Jayapura, Jubi – A rally to protest racism against West Papuans in front of the Deiyai Regent Office on Wednesday, 28 August 2019, turned to a tragedy. A local parliament member Alfret Pakage told Jubi about the tragic story.
The story began when a young man called Yustimus Takimas died in a car crash involving an Indonesian soldier. His death triggered a mass rampage that ended with the police’s gunshot.
“I don’t have an idea about what was happening at the Regent Office’s backyard because I was standing at the side door watching people coming. After the car accident that killed young Takimai, people killed a soldier who was in the car. Then, all young men joined the crowd. Some entered through the front while others from the back via BKD Office. At that time the joint security force stood at the corner of the Regent Office. I was there too facing the BKD Office,” Pakage told Jubi by phone on Wednesday, (11/9/2019).
Furthermore, he said the mob threw stones to the soldiers, and they responded it with tear gas shots. However, when they found out a soldier killed, they threw bullets against the crowd. “I told the Crime and Investigation Department Chief of Paniai Police to hold. It happened when they (security force) knew a soldier died. They shot their guns to the people,” he said.
Then, the Military District Commandant immediately came out of his office located across the street in front of the Regent Office. “He shouted ‘my soldier is dead. Where’s the Regent? He must be responsible for this. The soldiers took their gun out. Brimob personnel were also there,” he said.
Pakage was alone at the scene, while the regent, deputy regent, local parliament members and all government officials already left their office. The police step on the body of the dead victim lying under the flagpole at the office’s front yard.
“I shouted at them to stop.” While he was confused about how to stop it, he also could not do anything because he was alone and under gun threat.
“I saw people died lying under the flagpole. It’s just me. I was alone. When the soldiers found out that people taken away their guns, they prevented me from being a mediator. They even pointed their guns against me and said ‘you want to back up or not? If not, you’ll be responsible for this’. After that, I backed up. But I still told them not be overwhelming,” he said.
Furthermore, according to Pakage, he moved to a kiosk opposite the Regent Office to join some police officers of Mee origin. It was only 17:12 but already so quiet, and nobody dared to pass. He then saw the ambulance from Deiyai Public Hospital going to the scene.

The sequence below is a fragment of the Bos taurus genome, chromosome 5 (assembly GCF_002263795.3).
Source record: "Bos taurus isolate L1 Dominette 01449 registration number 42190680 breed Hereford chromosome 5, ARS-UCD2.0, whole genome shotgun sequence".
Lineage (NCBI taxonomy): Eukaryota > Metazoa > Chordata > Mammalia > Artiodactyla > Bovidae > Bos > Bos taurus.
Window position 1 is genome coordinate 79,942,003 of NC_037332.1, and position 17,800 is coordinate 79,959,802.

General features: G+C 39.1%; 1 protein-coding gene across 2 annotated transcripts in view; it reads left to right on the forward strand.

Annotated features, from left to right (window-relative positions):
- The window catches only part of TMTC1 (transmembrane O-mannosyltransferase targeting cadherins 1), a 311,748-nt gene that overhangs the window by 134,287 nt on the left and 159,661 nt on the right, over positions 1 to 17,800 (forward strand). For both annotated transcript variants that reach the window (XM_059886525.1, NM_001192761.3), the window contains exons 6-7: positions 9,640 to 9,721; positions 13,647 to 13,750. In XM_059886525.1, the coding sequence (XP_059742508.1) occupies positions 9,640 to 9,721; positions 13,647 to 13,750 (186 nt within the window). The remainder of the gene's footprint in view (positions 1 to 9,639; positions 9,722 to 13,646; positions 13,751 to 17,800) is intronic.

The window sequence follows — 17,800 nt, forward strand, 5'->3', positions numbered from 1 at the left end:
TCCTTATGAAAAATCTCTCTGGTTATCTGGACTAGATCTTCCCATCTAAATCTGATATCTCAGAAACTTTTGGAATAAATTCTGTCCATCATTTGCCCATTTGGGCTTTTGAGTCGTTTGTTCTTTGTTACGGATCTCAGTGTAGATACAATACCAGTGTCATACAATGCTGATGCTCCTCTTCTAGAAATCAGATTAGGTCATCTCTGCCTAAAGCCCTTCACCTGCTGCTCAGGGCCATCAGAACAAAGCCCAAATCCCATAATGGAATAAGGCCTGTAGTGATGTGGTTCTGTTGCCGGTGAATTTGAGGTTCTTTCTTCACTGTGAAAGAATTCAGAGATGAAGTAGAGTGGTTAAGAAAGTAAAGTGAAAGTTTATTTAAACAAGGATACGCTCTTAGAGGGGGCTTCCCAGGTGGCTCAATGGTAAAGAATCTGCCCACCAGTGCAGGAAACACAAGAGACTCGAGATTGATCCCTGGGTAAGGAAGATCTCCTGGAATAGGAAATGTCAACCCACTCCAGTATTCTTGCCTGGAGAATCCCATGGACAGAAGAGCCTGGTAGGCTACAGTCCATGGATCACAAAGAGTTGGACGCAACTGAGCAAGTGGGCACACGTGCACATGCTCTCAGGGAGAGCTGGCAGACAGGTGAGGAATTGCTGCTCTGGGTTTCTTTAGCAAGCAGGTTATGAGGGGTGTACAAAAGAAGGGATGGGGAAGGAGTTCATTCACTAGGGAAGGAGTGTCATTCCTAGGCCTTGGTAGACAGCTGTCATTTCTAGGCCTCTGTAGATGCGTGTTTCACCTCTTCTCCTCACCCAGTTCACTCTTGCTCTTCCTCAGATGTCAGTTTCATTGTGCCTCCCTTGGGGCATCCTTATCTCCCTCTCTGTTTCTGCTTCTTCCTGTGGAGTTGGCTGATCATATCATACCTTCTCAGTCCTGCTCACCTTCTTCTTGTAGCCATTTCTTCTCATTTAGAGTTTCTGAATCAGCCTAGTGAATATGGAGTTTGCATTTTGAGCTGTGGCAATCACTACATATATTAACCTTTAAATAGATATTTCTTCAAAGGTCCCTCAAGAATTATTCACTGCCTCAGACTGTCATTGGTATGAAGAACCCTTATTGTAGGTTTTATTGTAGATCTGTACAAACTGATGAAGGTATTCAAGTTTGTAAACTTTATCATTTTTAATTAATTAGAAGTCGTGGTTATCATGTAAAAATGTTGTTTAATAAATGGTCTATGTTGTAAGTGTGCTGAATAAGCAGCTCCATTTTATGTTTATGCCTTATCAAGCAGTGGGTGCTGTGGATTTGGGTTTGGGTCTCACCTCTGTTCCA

“I saw the ambulance coming from Deiyai Public Hospital to collect West Papuans who injured and fell because of the shooting. But the police came to block the car, pulled out the victims and took the ambulance’s key. They put their injured friends (soldiers), sent both driver and medical workers home. Then ambulance went to Paniai and left the injured West Papuans,” he said.
It was getting late, so he hurried to go home. He reminded himself that he must keep safe from the danger. Of returning home, he observed that Waghete became so quiet. Only found the security forces standing along the street from the Regent Office to Waghete II until the airport compound.
On the next day, Thursday (29/8/2019), he returned to the scene to check whether the dead bodies are still there or taken to the hospital.
“I only saw the soldiers standing along the street. I didn’t meet any residents. First of all, I checked the Deiyai Public Hospital, but the gate was locked and no activities there. I came inside knocking the door but no one there. So, I went to the scene to check whether the victims are still there or not. So I parked my vehicle at the entrance of the Regent’s office. Suddenly, the joint security force came investigating me with anger.
“They asked, ‘where are our guns?’ I told them I am also a part of this country. Those weapons are the state’s tools; I try to find those losing guns. However, the victims were not there anymore. So I went to Damabagata, Tigi Timur sub-district because I heard from someone that they keep the weapons there. At that time, the Military District Commandant was well-equipped guarding at the intersection of Waghete, Dogiyai and Paniai,” he said.
He continued the story by saying that the Paniai Police then asked him to come to their office as a witness. “At that time, the police acted without thinking. It was a big mistake. They examined me as a witness at the regency police station,” he said.
Meanwhile, Father Santon Tekege Pr said the investigation of the Secretariat of Peace and Justice (SKP) of Paniai Dean – Timika Diocese concludes that a car accident involving a soldier that caused the death of Yustinus Takimai triggered this shooting incident.
“As a result of the gunfire and tear gas shots, seven civilians were dead, while 43 people injured with both minor and serious injuries,” said Father Santon. (*)
Reporter: Abeth You
Editor: Pipit Maizier
JDP: Government must arrange the customary-based dialogue in Papua
Jayapura, Jubi – A dialogue on Papua should represent the people of Papua, Father Jhon Bunay Pr, the Coordinator for Papua Peace Networks (JDP), told reporters in a press conference held in Jayapura on 7 September 2019.